Dumpling Soup

During winter I tend to hibernate under a blanket waiting impatiently for late spring to arrive (in Canberra early spring may as well be winter!), particularly during the week.

Being able to make my weeknight evening meal within 15 minutes is important. As is making sure it is warming and nutritious. Soup definitely fits this bill and one of my favourites is miso soup. I love that you can add so many different things to Miso Soup. This blog post is about Miso Dumpling Soup.

Dumplings are delicious and after a few months I seem to forget how much I hate making them and embark on the onerous and time consuming task of making a massive batch. Read my post Delicious Shitake & Tofu Dumplings to find out how to make your own dumplings.

01-soup-dumplingsI think the taste of homemade dumplings beats premade hands down, but I completely understand if you have better things to do with your time than make a batch of dumplings, after all they’re quite cheap to buy from an Asian supermarket.

Miso dumpling soup is super easy to make. For this dish you will need miso paste* (I prefer white miso paste), wakame (small pieces of seaweed) and dumplings. These ingredients are available at most Asian supermarkets. If you can’t find wakame, you can rip up sushi sheets instead or use spinach.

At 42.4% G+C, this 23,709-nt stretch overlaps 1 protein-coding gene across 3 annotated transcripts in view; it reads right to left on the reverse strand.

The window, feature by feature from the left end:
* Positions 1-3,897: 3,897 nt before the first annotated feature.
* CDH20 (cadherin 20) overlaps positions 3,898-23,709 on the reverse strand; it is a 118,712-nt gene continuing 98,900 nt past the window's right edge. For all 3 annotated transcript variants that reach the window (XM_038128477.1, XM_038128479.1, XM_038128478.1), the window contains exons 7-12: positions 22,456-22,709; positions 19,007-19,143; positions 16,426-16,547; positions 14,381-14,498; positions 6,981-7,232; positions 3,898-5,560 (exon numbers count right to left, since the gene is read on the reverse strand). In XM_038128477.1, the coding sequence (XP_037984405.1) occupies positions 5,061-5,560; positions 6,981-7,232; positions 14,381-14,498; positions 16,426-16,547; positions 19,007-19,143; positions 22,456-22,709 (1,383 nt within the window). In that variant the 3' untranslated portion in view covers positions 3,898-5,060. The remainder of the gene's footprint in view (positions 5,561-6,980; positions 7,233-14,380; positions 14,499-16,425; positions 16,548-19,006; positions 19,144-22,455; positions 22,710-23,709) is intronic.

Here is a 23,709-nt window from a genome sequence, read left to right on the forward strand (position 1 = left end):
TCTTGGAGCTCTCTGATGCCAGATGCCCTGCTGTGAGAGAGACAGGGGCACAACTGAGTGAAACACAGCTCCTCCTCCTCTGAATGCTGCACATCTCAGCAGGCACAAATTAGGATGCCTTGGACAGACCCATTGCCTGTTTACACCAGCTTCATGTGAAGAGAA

*If you are vegetarian or vegan check the list of ingredients on the miso paste before you buy it, many contain bonito which is fish.

02 seaweed and miso pasteStart by adding about a tablespoon of miso paste to a cup and a half of water. Bring to the boil, add wakame and dumplings and simmer about 5-10 minutes depending on the size of the dumplings. I usually add about 2 teaspoons of dried wakame and eight dumplings.

03 boil

04 soup

Ingredients: dumplings, miso paste, wakame (or ripped up sushi sheets)
*If you are vegetarian or vegan check the list of ingredients on the miso paste before you buy it, many contain bonito which is fish.
Equipment: pot, spoon

Steps:

  1. Add 1 tablespoon of miso paste to 1.5 cups of water. Bring to the boil.
  2. Add dumplings and wakame. Simmer until the dumplings are cooked through.

If you made your own dumplings and are finding they puff up or go too soggy when you boil them in the miso broth, you might like to try steaming them and adding them to the soup right at the end.

Advertisements

Leave a Reply

Fill in your details below or click an icon to log in:

WordPress.com Logo

You are commenting using your WordPress.com account. Log Out / Change )

Twitter picture

You are commenting using your Twitter account. Log Out / Change )

Facebook photo

You are commenting using your Facebook account. Log Out / Change )

Google+ photo

You are commenting using your Google+ account. Log Out / Change )

Connecting to %s